In January of 2016, the seventeen new Sustainable Development Goals will come into effect, with a due date for issues like reduced inequalities, affordable and clean energy, and clean water to be set in 2030. A total of 169 targets have been placed under the goals, already making them substantially more detailed and far reaching than their predecessors. Overall, the SDGs focus on actions to be taken by every single country on the planet; the MDGs in contrast were meant specifically for developing countries with direction from the developed. Their structure is far more promising and is already answering many of the MDGs’ issues like lack of specificity.
Yet, when the question of funding this trillion-dollar project was raised, the UN characteristically shuffled its feet and left the question largely unanswered. In July of 2015, world leaders gathered at the Addis Abba Action Agenda Conference to find new and innovative sources of funding for the SDGs. These turned out to be a recommitment to the 40-year-old UN member states pledge of contributing 0.7% of their gross national income (a pledge that has never been fully met), and a statement of general support for finding private sector sources of funding. Many critics of the UN’s top-down distribution of aid through the MDGs such as William Easterly and Dambisa Moyo would be happy to hear that private sector involvement is being considered, as it increases incentives for efficient aid and breaks down the hierarchy of rich donor nations and poor donation recipients. Mark Suzman of the Bill and Melinda Gates Foundation and contributor to the SDGs said in relation to funding, that “over the next few months, all countries must identify financing sources and policies to fund development – from greater tax revenues in developing countries to increased donor aid and a larger role for the private sector. If the mere suggestion of diversification is the best the UN can do, then there is still a very long road to making the implementation of the SDGs any different from the MDGs.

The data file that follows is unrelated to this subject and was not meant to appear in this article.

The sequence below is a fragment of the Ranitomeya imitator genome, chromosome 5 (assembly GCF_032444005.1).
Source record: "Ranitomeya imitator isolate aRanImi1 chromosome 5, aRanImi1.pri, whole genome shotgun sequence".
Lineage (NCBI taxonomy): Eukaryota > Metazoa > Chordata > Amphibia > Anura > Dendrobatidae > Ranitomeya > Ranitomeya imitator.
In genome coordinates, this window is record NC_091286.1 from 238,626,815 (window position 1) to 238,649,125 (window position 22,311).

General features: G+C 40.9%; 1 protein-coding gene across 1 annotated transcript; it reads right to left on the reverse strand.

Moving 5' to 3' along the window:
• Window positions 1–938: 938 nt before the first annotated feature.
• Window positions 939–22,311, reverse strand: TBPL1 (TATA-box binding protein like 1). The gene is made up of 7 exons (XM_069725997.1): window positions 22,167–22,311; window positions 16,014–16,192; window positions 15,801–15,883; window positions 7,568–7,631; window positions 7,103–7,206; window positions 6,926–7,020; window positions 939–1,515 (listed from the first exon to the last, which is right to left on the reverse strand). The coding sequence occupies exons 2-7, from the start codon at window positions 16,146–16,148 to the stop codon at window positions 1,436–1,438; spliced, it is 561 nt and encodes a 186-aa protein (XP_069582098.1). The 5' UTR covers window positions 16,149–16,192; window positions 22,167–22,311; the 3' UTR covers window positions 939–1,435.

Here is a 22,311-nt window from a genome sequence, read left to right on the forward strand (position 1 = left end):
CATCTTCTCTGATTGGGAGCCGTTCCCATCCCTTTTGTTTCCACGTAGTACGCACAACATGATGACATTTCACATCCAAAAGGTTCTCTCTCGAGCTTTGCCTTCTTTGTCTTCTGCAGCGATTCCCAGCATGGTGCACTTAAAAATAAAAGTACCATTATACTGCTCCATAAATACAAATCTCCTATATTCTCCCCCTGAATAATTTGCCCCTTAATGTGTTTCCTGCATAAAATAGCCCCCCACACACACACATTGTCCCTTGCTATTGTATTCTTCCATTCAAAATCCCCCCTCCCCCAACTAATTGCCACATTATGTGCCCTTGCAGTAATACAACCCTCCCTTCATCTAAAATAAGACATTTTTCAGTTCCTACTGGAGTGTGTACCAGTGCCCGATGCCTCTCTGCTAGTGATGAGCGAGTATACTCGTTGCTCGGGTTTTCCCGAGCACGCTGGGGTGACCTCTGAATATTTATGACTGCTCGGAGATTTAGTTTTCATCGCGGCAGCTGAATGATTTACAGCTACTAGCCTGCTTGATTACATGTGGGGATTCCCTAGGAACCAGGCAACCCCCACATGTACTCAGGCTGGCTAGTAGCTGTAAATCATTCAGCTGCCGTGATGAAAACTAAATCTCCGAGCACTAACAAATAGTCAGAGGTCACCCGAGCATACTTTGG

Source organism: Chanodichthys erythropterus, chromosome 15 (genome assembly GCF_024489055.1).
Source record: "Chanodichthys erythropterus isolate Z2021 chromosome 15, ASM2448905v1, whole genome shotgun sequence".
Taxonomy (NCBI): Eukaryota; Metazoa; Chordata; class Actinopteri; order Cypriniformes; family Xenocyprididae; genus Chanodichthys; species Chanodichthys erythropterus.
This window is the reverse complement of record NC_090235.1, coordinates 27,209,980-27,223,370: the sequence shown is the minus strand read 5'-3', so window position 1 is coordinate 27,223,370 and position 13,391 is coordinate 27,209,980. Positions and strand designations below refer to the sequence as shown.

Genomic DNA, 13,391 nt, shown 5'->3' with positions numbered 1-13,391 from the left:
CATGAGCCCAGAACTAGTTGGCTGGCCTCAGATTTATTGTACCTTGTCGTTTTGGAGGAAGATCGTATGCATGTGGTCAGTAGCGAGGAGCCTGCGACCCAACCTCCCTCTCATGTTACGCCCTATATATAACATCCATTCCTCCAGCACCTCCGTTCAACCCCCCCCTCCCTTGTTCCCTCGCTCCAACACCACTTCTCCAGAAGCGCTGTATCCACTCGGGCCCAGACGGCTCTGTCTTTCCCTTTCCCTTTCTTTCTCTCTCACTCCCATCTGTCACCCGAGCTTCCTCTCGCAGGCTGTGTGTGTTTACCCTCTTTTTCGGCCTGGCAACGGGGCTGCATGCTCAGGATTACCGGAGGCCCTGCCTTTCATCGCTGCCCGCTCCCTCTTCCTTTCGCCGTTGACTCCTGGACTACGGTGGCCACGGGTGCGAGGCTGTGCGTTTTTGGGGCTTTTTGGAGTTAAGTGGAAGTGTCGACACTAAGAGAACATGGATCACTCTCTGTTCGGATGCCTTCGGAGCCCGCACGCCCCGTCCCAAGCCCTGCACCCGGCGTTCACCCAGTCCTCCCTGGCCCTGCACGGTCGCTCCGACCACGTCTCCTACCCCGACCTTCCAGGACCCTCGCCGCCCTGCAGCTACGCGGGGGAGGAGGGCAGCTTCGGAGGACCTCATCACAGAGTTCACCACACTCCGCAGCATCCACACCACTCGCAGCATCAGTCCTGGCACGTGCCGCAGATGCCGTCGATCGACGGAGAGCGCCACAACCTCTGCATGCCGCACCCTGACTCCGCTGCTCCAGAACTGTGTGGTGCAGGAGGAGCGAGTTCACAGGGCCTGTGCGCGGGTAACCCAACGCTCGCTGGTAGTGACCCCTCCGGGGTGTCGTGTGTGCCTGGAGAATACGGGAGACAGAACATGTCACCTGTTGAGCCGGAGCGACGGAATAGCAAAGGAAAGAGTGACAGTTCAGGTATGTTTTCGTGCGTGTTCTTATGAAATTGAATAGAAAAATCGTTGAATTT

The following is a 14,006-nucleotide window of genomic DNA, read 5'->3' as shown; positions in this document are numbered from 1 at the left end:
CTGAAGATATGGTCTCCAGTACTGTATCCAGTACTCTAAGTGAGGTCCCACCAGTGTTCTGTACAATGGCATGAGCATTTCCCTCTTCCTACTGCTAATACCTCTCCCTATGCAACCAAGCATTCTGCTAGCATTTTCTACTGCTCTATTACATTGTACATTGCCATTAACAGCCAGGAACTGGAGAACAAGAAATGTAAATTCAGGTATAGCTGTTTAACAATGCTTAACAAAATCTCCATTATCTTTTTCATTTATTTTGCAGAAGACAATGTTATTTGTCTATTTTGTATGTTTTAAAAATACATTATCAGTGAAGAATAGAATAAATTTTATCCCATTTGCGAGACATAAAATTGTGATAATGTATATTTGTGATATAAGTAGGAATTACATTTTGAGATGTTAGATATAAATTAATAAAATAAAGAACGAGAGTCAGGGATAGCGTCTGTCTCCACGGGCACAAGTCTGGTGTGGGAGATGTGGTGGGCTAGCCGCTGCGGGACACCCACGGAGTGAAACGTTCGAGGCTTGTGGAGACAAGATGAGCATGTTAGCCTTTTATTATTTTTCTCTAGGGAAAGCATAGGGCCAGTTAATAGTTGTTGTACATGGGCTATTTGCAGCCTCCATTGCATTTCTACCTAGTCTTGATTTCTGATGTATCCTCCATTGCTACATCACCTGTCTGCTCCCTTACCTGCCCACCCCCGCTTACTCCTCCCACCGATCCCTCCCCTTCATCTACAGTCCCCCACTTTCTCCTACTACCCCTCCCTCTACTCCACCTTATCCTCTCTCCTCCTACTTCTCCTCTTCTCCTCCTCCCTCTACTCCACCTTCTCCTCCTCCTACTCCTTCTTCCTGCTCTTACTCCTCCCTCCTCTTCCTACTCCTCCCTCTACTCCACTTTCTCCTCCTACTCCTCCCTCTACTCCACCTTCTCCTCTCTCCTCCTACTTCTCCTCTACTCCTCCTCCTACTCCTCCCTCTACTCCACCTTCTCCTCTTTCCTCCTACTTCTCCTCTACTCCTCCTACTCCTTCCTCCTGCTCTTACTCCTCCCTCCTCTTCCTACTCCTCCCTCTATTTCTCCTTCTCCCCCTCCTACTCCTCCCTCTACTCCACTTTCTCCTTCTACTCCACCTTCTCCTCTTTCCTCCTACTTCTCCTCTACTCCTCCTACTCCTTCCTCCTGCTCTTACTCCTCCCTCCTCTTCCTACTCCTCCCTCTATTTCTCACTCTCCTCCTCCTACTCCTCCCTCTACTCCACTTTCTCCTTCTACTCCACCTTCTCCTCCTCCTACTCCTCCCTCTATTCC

So far, the most lauded quality of the SDGs has been their specificity and diversity, with many looking at the intensive drafting process mentioned earlier as a step in the right direction. Not all seem to agree. UK Prime Minister David Cameron has been one of the more vocal critics of the actual structure of the goals, saying that seventeen goals and 169 targets are unwieldy numbers that will actually hamper success. He stated he would prefer around ten, twelve at most, and that at their current number “there’s a real danger they will end up sitting on a bookshelf, gathering dust. The SDGs aim to tackle twice as many issues as the MDGs in the same time frame with the same funding structure, yet hope to avoid the shortcomings of the past. Combine this overspread with the lack of concrete funding or any binding commitment to the goals, and there is a serious concern that all this goodwill has no teeth.